We received an email requesting more information about the John Westover family of Sheffield, Massachusetts of the mid-18th century.
The inquiry was specifically about which of the many sons of John and Rachel Westover were loyalists and which were colonialists.
It is an interesting question simply because it was the American Revolution that really started the spread the Westover family across North America.
The answer to that question is quite complicated, however.
Living in those times in New England tried the loyalties of nearly everyone. It was a dangerous time.
The key fact to bear in mind lies with the patriarch of the family, John Westover. He was the clerk of the Church of England in Sheffield. The Church was headed by the King of England. His loyalty had to be to King and country.
But by the mid-1770s his sons were grown men.
The sons of John and Rachel Westover were, in order of age: John Jr., Job, Moses, William, Noah and Amos.
Many of these sons served in the colonial side during the American Revolution and are identified in historical records as patriots:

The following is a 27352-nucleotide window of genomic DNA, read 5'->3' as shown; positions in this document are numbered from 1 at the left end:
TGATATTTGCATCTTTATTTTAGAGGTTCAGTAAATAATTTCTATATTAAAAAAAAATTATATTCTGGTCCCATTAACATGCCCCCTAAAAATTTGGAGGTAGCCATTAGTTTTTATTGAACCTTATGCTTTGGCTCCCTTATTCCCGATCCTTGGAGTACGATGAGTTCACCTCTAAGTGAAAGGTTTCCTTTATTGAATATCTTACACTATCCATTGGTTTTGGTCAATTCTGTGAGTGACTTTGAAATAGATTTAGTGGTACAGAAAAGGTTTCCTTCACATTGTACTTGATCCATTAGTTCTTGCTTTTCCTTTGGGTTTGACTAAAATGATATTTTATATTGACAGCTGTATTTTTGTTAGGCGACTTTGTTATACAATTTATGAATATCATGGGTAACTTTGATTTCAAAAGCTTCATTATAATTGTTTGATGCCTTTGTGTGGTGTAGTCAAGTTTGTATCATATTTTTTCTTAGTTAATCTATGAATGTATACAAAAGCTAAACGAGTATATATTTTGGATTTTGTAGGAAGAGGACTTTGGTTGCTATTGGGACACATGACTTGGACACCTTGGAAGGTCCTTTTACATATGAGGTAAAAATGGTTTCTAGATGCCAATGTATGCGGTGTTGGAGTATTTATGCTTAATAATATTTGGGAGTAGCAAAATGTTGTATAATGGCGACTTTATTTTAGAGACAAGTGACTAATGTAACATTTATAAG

John Jr — 3rd Co., First Regt. of Berkshire Co. Militia, 11 Jul 1776
Job — 3rd Co., First Regt. of Berkshire Co. Militia, 11 Jul 1776
Moses — In the 3rd Co., 1st Regt., Berkshire Co. Militia, 11 Jul 1776. He was a private in Capt. Enoch Noble’s Co., Col. John Ashley’s Regt., Berkshire Co. Moses entered service on 1 Aug 1777 and was discharged 20 Aug 1777. The Company marched to Bennington, Vermont by order of Brig. Gen. Fellows and the Committee of Saftey at the request of Gen. Stark.
Noah — 3rd Co., First Regt. of Berkshire Co. Militia, 11 Jul 1776.
However, despite their service record, each are mentioned in various histories as loyalists to the British Crown.